The boys had been looking forward to the fishing trip for a month, but the when the day arrived it was to wet and windy to be messing about in boats.

Told we were going to a museum instead, Mark, eight, grumped. Neighbor Andrew, six, who is a polite person, merely moped. Museums to them are places where big people get in your way and they won't let you touch any of the neat stuff. I didn't tell them we were going to the one museum in Federal City that seems designed for little boys.

They began to perk up as we rolled through the arched gateway of Washington Navy Yard at Ninth and M Streets SE and they saw all the people in uniform. When we parked by the submarine conning tower in front of the Navy Memorial Museum they began to rattle around in the van like jumping beans.

"It sank right in the street!" Andrew said.

"Don't be silly," Mark admonished him. "It blew up."

They went capering off into the outdoor display area, which is packed with huge guns and sinister machines and other vasty articles of the sailor's trade. The park is in the process of restoration, and the litter and craters add verisimilitude.

Told they could touch it all, and climb on some of it, they ran riot for half an hour before beginning to lose stream. Andrew tiptoed up to a bronze ship's screw as tall and heavy as his house and stood awhile in thought.

"Where's the rest of the plane?" he asked.

"That's a propeller from a ship. It had three more just like it. Some have more." Andrew grinned. He may have been born yesterday, but he knows when he's being had. The same large person had only moments before told him that the rocket at the far end of the park was designed to be fired from a submarine under the water.

The boys protested when told to go inside, until they discovered they were being herded into heaven. More guns. Guns you can climb on, and that swing around when you crank the big brass wheels. They ack-acked each other to rags, providing bolder and bolder sound effects as they came to realize that nobody was going to tell them to be quiet, and that in fact they had the whole place to themselves.

That's the other great thing about the Navy Museum. The Navy Yard is off the tourist track, and most Washingtonians don't seem to realize it's open to the public. Even on summer weekends the place is seldom crowded. Besides permissiveness it has the charm of clutter; the museum is the Navy's attic, and the placement of some exhibits suggest they were left where they happened to be when the staff went off to lunch.

Everywhere the boys turned they found new marvels: ship models that would fit in a bathtub, and others that would hardly fit in a swimming pool; swords and rifles; submarine periscopes through which they could inspect boats plowing the fertile Anacostia River; a stainless-steel bathyscaph with hatch invitingly open.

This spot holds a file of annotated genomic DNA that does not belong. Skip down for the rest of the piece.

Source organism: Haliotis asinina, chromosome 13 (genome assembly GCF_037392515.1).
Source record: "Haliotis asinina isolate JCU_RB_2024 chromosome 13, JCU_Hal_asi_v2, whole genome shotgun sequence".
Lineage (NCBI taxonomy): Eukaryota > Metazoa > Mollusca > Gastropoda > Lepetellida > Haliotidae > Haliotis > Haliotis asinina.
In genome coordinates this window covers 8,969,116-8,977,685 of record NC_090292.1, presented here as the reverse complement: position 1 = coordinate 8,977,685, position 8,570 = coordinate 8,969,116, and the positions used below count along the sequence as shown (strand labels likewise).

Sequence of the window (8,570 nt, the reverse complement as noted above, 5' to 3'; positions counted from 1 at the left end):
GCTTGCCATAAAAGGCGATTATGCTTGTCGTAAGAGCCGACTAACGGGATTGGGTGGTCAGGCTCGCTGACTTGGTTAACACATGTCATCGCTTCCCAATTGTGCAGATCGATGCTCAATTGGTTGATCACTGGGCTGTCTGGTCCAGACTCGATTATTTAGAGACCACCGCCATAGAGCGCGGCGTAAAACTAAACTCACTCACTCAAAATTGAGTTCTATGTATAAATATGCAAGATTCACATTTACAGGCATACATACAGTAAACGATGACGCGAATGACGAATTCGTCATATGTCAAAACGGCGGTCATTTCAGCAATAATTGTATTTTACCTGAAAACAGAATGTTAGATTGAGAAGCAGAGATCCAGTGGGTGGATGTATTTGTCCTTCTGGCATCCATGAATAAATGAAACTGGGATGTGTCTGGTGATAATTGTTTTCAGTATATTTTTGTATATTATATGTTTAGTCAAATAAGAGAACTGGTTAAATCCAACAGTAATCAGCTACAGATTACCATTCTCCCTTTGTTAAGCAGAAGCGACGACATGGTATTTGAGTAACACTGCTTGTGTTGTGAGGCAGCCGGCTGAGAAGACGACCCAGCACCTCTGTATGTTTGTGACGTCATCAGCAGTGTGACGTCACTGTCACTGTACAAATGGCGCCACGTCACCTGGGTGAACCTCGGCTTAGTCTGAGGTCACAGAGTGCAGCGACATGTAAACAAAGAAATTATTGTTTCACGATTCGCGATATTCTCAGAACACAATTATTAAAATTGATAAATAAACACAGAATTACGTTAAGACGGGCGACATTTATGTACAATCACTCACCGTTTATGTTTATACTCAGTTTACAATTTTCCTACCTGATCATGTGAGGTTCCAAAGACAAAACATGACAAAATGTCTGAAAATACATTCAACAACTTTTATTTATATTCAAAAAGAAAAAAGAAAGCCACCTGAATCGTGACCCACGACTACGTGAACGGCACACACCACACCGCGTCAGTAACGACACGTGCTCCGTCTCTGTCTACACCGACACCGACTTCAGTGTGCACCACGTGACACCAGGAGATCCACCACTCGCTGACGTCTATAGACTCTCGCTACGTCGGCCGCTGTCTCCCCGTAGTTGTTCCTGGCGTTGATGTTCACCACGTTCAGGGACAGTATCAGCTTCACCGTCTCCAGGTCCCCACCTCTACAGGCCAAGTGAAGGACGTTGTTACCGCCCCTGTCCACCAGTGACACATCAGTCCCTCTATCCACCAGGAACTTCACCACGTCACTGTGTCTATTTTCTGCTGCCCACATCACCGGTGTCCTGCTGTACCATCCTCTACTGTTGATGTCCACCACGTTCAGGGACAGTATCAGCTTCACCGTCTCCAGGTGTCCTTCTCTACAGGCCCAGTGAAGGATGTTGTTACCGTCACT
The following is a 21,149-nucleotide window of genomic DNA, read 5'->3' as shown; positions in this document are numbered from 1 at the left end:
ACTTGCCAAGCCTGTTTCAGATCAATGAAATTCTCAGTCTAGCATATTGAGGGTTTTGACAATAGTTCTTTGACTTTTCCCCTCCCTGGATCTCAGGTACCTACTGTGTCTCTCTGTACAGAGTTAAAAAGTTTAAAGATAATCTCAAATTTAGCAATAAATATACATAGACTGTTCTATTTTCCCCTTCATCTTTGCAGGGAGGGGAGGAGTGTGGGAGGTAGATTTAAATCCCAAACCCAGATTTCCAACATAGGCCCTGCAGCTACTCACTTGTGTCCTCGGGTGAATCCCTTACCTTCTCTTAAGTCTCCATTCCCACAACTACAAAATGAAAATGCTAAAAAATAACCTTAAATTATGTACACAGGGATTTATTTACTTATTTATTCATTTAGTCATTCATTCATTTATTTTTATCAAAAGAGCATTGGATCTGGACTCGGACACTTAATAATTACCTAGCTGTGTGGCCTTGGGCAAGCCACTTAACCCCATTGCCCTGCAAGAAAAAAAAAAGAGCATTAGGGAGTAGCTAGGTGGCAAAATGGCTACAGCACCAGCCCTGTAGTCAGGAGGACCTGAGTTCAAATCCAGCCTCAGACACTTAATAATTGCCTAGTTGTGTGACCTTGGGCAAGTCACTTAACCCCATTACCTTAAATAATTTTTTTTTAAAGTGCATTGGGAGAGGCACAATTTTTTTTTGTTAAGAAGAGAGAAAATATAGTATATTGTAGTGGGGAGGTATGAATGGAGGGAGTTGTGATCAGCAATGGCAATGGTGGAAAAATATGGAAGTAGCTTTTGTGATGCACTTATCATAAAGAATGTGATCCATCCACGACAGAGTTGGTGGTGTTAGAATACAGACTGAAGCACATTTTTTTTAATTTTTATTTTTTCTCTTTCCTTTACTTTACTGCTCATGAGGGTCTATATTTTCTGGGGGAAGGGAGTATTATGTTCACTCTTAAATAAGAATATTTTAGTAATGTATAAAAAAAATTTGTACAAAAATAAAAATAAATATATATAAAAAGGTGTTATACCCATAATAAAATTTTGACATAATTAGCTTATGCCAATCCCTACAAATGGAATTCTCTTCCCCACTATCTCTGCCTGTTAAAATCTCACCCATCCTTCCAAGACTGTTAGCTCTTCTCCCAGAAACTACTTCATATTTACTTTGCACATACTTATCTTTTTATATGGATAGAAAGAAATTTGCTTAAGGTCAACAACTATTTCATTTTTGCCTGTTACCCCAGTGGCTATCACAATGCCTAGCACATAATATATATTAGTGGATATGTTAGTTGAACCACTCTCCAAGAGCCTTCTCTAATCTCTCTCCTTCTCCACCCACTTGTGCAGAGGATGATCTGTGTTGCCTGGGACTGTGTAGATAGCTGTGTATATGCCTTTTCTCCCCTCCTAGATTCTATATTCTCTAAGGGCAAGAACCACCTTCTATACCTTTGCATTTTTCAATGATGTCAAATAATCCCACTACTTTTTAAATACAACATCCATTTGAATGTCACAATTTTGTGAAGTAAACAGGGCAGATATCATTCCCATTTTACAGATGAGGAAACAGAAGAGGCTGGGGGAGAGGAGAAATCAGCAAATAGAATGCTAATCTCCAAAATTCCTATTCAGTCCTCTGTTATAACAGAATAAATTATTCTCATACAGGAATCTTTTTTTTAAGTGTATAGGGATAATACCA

"Can we get in it?" Mark asked.

"It doesn't say you can't."

They whooped themselves hoarse to hear the musical instant echoes inside the giant sphere, and rolled around in helpless laughter as the large person squeezed himself in.

Hunger finally overcame them. On the way out they passed a couple of World War II-model atomic bombs. They asked if they could touch them and were told yes.But they didn't.

Outside the museum was a moribund pigeon, fluttering in a drainage ditch. Lifted out, he tumbled back in. They boys wanted to do something for the poor verminous creature, and ere not satisfied by the philosophical ramblings of the large person. And so it goes.

Lunch was another delight. There is nothing outside Building 184 (corner of Parsons Avenue and O Street) to tell the uninitiated they may enter and eat, but when you find it the food is cheap and good. The boys were much taken by all the uniforms. Contemplating some enlistment brochures at the table, Andrew announced that when he grows up he's going to be a lady Marine. Mark couldn't talk him out of it.

Just up the street (Building 58) is the Marine Museum, which is strictly a no-touch affair but with superb exhibits the boys found entrancing. Children under four feet tall must be lifted to see into many of the display cases,there being no stools provided.

Outside, to draw off their last reserves of energy, was the parade ground, ringed with cannon and containing an anchor as big as the Ritz. Told it was from an aircraft carier, Andrew wasn't fooled. He knew perfectly well it was a fishhook for whales.

NAVY MEMORIAL MUSEUM -- At Washington Navy Yard, Ninth and M Streets SE. Open weekdays 9 to 4, weekends 10 to 5.; MARINE CORPS MUSEUM -- At the Navy Yard. Weekdays and Saturday 10 to 4, Sunday 12 to 5.; COMBAT ART GALLERY -- Near Navy Museum; allegedly open weekdays 9 to 4, but don't count on it.